A long way from Norwich: Jurisdiction in NPOs revisited
As the area of law surrounding Norwich Pharmacal Orders (NPOs) has grown in recent years, applications for an NPO in situations where the respondent resides outside the jurisdiction has come under increasing scrutiny.
The recent High Court case of AB Bank Ltd v Abu Dhabi Commercial Bank PJSC  EWHC 2082 (Comm) has provided a significant development on this issue and given an emphatic judgment on the limitations of Norwich Pharmacal relief against overseas parties.
Facts of the case
The Claimant, a Bangladeshi bank, deposited US$20 million in an account with a bank in the UAE (the Defendant) in accordance with its agreement with a Singaporean company (the agreement stated that English law would apply). The sum was subsequently transferred without the Claimant’s knowledge and the Claimant alleged they were the victim of a fraud. The Claimant sought the NPO against the UAE bank to provide information to help trace the funds (there was no suggestion that the UAE bank was involved in any fraud). The NPO was granted after a without notice hearing.
The court held that the NPO made against the UAE bank should be set aside on the basis that the court did not have jurisdiction to permit service out of the jurisdiction of an application for Norwich Pharmacal relief. Teare J stated that the claim did not come under any of the jurisdictional gateways as set out in Practice Direction (PD) 6B and therefore the order for service out of the jurisdiction must be set aside.
Teare J concluded, obiter, that even if he was found to have erred in his findings on the jurisdictional gateways, he considered that this was not a proper case in which the court should exercise its discretion and order service out of the jurisdiction due to the risk as to whether such an order would be enforceable in the UAE or indeed, consistent with UAE law. Teare J heard expert evidence on this point. Furthermore, he found that there was a way of seeking the information in the UAE (via the Central Bank) commenting that the parties should seek to co-operate, as opposed to the English court seeking “to exercise an exorbitant jurisdiction over a foreign bank”. He went on to say that authority suggested that the court should exercise restraint in such cases except in exceptional circumstances, which he held did not apply in this case as there was no urgency.
Teare J also rejected arguments that the respondent had submitted to the jurisdiction of the English court through its conduct and found the evidence inconclusive as to whether the London office of the UAE bank in fact represented a place of business for the UAE bank.
This case has significant implications for the use of NPOs in international cases as, following this ruling, where a third party has not submitted itself to the jurisdiction of the English court, the applicability of NPOs in cross-jurisdictional matters appears to be limited. It may be possible to persuade a court to use its discretion where there is an urgency involved in obtaining information; although this will greatly depend on the facts.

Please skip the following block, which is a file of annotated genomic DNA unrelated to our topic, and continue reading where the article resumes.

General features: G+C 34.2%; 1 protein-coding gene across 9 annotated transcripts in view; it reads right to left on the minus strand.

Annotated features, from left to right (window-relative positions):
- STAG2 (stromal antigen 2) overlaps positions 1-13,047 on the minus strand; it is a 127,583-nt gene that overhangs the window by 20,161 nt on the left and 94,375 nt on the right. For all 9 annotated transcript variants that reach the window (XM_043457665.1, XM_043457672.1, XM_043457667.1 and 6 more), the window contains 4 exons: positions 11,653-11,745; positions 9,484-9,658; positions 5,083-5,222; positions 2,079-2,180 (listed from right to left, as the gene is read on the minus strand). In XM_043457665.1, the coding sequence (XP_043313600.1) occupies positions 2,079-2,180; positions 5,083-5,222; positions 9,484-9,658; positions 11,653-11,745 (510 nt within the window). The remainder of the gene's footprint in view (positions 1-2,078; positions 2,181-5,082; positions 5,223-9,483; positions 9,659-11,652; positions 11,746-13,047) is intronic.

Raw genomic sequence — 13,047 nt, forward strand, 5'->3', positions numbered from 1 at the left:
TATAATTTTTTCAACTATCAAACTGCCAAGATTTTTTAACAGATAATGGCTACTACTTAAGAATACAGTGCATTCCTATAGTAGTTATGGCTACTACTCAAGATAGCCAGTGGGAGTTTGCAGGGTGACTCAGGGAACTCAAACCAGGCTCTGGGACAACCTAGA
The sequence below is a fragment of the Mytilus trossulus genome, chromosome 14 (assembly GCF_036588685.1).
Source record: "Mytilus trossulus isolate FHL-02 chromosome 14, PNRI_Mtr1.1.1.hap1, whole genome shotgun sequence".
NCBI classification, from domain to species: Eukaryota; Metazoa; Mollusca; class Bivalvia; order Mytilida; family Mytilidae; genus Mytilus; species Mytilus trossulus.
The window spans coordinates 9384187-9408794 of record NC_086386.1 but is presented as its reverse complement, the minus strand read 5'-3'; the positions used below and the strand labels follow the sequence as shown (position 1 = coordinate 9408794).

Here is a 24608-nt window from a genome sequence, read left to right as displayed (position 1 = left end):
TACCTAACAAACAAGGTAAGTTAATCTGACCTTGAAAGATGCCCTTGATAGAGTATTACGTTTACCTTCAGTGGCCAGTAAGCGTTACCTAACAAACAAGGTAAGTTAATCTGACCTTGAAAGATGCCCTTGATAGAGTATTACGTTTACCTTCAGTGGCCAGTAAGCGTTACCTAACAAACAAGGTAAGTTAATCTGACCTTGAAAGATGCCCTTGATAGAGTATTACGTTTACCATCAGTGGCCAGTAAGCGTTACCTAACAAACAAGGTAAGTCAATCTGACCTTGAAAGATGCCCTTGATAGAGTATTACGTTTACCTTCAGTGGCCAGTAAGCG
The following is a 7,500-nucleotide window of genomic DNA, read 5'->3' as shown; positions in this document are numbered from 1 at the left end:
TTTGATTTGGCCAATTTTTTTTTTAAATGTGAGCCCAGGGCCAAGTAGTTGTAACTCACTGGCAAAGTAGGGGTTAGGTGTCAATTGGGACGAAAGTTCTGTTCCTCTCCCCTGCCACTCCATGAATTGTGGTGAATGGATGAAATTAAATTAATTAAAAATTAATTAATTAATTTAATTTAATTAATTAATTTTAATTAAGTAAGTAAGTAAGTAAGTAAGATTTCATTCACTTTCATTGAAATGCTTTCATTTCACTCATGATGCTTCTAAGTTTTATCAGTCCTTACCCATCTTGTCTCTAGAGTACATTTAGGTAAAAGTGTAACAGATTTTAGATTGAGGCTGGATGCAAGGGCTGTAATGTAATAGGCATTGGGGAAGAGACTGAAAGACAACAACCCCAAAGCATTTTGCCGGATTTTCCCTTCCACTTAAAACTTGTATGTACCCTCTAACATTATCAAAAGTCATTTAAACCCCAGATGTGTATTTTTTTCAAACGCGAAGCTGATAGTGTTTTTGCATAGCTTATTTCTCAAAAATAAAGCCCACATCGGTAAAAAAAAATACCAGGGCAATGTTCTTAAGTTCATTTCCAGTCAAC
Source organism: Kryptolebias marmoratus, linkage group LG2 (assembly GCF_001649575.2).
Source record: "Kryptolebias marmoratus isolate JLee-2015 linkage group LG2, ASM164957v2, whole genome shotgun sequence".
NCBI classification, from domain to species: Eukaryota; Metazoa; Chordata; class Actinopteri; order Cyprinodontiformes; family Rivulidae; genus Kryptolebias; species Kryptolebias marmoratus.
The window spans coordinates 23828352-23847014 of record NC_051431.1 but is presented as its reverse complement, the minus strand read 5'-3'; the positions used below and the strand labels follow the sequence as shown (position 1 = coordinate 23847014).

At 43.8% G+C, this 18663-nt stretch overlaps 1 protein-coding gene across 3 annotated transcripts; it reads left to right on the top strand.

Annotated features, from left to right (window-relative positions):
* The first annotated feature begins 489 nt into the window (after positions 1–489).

In circumstances where information is needed from a third party outside the jurisdiction, as Teare J made clear in his judgment, it is recognised that it is not an option to make that third party an additional defendant to the proceedings, simply to try and obtain information where that party is not liable in any action in that claim.
In this case, following Teare J’s comments, the only gateway which may have been applicable was under PD 6B 3.1(2); that is for the injunction sought to order that the UAE bank do (or refrain from doing) an act within the jurisdiction. Teare J referred to the order not requiring any action in the UK and stated that it could have included providing the solicitors in the UK with the requested information. In similar circumstances it would therefore be advisable to include such a provision in the order requested; although it is not clear whether in this case, this would have convinced the court that this gateway would then have applied.
Given Teare J’s obiter comments that he would still have set aside the order as there was a way for the information to be provided in the respondent’s jurisdiction, it is advisable that means by which to obtain the information in the relevant jurisdiction are explored before a party applies for an NPO. It is also advisable for experts to be consulted in respect of the local law and whether the order requested would be enforceable in the foreign jurisdiction if it were granted. Further to Teare J’s comments, parties should seek to cooperate, where possible, rather than rely on the Norwich Pharmacal principles as a primary option. Whether an English court may be more willing to use its discretion in cases where other options for obtaining the necessary information have been exhausted remains to be seen.
The relatively unremarkable circumstances of this case, where funds removed from a foreign bank have given rise to English court proceedings, serve to highlight potential limits of English law in multi-jurisdictional matters. Parties will have to fully consider whether an exclusive English jurisdiction clause in a cross-border agreement will grant them the protection of the full range of English legal remedies given the particular circumstances of the matter.